99 days without Facebook? Do you dare?

99 days without Facebook? Do you dare?
Fecha de publicación: 
13 August 2014
Imagen principal: 

A Dutch nonprofit ad agency Just B.V. has urged Facebook users to quit the social network as part of 99 Days of Freedom campaign and later take part in happiness surveys taken at the 33-, 66- and 99-days to monitor progress.The results will then be posted on the campaign's website. Participants will also share messages on their progress on the group's website through an anonymous message board.

The campaign is one of many responses to Facebook's experiment to deliberately manipulate the News Feed of over 689,000 users without notifying them to determine if showing certain types of content could change their overall emotions for purposes of an academic study, Forbes reports. As the experiment went public, many users were furious.

"Like a lot of Facebook users, many of us were bothered by reports of secret mood experiments," says Just's art director, Merijn Straathof, in a press release . "As we discussed it internally, we noted an interesting tendency: To a person, everyone had at least a 'complicated' relationship with Facebook. Whether it was being tagged in unflattering photos, getting into arguments with other users or simply regretting time lost through excessive use, there was a surprising degree of negative sentiment. Then someone joked, 'I guess that the real question is, 'How do you feel when you don't use Facebook?' There was group laughter, followed by, 'Wait a second. That's a really good question!' ”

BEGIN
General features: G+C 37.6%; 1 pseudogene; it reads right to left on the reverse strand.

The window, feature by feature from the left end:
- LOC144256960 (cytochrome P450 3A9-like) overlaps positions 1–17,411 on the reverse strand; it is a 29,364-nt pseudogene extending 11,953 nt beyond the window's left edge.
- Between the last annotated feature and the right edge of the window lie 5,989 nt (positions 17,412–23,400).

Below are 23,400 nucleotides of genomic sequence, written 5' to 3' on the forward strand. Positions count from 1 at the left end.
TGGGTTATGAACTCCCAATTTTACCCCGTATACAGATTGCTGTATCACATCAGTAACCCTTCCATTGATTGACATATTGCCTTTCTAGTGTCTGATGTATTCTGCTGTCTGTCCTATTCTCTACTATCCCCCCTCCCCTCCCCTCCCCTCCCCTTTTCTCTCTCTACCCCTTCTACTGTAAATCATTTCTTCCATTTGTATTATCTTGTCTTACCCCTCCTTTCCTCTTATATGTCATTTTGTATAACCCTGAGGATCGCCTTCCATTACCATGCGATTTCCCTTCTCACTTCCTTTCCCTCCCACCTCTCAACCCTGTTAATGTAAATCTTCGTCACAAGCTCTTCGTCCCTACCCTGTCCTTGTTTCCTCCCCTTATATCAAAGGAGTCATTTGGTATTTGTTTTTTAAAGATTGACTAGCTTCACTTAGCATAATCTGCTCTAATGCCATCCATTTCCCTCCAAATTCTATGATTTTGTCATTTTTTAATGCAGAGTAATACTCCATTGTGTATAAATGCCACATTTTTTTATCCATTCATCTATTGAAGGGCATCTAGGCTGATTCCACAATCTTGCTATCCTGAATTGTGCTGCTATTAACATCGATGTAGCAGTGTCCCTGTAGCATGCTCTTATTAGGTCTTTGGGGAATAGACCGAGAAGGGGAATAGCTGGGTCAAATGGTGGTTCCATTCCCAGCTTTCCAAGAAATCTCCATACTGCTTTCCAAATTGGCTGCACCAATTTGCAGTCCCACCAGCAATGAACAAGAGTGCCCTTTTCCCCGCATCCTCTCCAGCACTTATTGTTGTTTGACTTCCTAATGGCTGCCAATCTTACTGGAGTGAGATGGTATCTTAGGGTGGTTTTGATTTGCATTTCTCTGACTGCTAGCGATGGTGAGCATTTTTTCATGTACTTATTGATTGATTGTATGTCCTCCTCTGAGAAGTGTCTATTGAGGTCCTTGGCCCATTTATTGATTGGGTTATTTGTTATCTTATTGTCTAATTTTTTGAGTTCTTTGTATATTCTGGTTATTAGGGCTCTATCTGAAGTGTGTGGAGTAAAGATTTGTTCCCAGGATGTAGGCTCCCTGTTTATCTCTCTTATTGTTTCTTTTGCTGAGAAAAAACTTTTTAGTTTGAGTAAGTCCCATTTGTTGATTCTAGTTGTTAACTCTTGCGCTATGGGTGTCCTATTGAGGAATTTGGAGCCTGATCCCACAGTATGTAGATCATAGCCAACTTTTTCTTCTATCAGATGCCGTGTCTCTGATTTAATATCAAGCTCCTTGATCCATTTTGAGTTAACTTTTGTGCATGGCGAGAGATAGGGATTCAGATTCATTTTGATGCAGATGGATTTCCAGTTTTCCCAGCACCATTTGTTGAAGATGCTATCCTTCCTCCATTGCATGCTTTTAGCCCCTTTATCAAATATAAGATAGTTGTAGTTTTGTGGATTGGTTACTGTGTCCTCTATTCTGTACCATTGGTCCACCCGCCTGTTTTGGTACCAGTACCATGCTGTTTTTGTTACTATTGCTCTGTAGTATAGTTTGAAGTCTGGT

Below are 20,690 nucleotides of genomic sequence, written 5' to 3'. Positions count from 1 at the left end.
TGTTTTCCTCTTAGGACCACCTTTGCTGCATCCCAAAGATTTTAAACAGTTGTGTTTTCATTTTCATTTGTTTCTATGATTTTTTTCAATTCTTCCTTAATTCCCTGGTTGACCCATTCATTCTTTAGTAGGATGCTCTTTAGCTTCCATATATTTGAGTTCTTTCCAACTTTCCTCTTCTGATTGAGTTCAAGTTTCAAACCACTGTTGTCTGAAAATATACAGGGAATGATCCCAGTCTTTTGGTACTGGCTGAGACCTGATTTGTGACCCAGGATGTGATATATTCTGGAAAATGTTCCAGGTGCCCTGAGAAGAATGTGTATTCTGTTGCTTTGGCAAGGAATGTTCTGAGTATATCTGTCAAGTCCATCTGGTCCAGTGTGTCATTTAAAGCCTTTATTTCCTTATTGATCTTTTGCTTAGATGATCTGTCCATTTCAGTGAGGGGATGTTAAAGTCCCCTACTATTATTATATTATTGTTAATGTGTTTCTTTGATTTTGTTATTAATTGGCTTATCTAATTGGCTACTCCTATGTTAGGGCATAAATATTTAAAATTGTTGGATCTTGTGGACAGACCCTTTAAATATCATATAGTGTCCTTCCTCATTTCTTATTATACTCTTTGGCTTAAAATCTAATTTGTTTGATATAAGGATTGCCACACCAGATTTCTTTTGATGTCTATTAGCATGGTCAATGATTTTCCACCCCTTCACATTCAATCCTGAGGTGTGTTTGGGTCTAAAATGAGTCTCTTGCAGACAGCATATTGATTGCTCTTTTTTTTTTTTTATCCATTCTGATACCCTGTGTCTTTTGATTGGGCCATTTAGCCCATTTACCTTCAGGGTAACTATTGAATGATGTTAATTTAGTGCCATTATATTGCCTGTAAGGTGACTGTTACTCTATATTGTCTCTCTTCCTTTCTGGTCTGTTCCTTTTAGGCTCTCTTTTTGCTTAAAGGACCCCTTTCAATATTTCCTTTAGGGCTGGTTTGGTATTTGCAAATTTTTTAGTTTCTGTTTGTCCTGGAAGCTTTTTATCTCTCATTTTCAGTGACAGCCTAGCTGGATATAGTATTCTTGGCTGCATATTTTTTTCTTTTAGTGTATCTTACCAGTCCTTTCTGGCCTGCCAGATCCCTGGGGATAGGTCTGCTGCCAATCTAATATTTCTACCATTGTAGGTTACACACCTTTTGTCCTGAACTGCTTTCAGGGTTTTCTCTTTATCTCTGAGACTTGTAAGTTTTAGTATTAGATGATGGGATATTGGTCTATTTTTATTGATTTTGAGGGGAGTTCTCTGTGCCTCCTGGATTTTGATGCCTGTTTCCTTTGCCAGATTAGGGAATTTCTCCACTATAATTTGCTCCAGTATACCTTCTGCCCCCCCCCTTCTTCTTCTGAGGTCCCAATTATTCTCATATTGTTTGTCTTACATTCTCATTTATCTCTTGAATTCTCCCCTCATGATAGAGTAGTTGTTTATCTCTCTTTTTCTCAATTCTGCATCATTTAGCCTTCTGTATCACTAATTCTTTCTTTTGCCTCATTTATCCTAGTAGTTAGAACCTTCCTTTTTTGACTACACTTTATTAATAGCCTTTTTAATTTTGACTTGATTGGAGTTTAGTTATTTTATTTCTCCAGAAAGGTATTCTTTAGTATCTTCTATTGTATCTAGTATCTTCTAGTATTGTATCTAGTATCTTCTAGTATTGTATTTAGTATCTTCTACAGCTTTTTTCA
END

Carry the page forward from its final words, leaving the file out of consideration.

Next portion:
To begin the 99-day challenge is simple: download an image of the campaign's logo, a blue box with the words "99 Days of Freedom" written inside of it. Then, share your final post. The last step, for many, could be the hardest – don't use Facebook for 99 days. Straathof says this experiment is not anti-Facebook at all. It is rather to get people back to real life – a sort of digital detox.

"Facebook is an incredible platform, we’re all fiercely loyal users and we believe that there's a lot to love about the service," says Straathof in the release. "But we also feel that there are obvious emotional benefits to moderation."

According to statistics, Facebook’s 1.2 billion users spend an average of 17 minutes per day on the social network

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